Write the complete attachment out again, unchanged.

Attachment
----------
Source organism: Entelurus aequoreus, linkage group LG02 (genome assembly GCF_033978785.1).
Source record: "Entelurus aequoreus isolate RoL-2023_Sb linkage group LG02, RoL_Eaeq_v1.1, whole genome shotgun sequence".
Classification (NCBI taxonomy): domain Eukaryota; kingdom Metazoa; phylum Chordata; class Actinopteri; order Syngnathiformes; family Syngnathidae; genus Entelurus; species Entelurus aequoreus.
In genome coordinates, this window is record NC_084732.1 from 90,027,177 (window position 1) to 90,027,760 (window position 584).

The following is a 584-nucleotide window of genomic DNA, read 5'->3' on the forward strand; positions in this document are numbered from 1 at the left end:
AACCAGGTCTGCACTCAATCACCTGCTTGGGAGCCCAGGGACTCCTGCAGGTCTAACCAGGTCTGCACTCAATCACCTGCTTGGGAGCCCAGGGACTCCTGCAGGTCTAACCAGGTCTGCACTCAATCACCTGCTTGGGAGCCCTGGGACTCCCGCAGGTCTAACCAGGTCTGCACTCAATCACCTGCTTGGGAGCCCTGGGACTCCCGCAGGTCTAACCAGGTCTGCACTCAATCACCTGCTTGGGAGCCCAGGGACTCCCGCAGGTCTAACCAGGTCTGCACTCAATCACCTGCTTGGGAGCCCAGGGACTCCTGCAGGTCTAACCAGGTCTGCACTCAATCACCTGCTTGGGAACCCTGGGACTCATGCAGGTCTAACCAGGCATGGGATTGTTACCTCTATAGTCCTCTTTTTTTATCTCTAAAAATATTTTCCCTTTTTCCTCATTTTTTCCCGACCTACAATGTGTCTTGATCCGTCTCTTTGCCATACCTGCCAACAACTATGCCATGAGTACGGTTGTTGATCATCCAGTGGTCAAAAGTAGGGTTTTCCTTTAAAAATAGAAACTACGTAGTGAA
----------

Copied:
Source organism: Entelurus aequoreus, linkage group LG02 (genome assembly GCF_033978785.1).
Source record: "Entelurus aequoreus isolate RoL-2023_Sb linkage group LG02, RoL_Eaeq_v1.1, whole genome shotgun sequence".
Classification (NCBI taxonomy): domain Eukaryota; kingdom Metazoa; phylum Chordata; class Actinopteri; order Syngnathiformes; family Syngnathidae; genus Entelurus; species Entelurus aequoreus.
In genome coordinates, this window is record NC_084732.1 from 90,027,177 (window position 1) to 90,027,760 (window position 584).

The following is a 584-nucleotide window of genomic DNA, read 5'->3' on the forward strand; positions in this document are numbered from 1 at the left end:
AACCAGGTCTGCACTCAATCACCTGCTTGGGAGCCCAGGGACTCCTGCAGGTCTAACCAGGTCTGCACTCAATCACCTGCTTGGGAGCCCAGGGACTCCTGCAGGTCTAACCAGGTCTGCACTCAATCACCTGCTTGGGAGCCCTGGGACTCCCGCAGGTCTAACCAGGTCTGCACTCAATCACCTGCTTGGGAGCCCTGGGACTCCCGCAGGTCTAACCAGGTCTGCACTCAATCACCTGCTTGGGAGCCCAGGGACTCCCGCAGGTCTAACCAGGTCTGCACTCAATCACCTGCTTGGGAGCCCAGGGACTCCTGCAGGTCTAACCAGGTCTGCACTCAATCACCTGCTTGGGAACCCTGGGACTCATGCAGGTCTAACCAGGCATGGGATTGTTACCTCTATAGTCCTCTTTTTTTATCTCTAAAAATATTTTCCCTTTTTCCTCATTTTTTCCCGACCTACAATGTGTCTTGATCCGTCTCTTTGCCATACCTGCCAACAACTATGCCATGAGTACGGTTGTTGATCATCCAGTGGTCAAAAGTAGGGTTTTCCTTTAAAAATAGAAACTACGTAGTGAA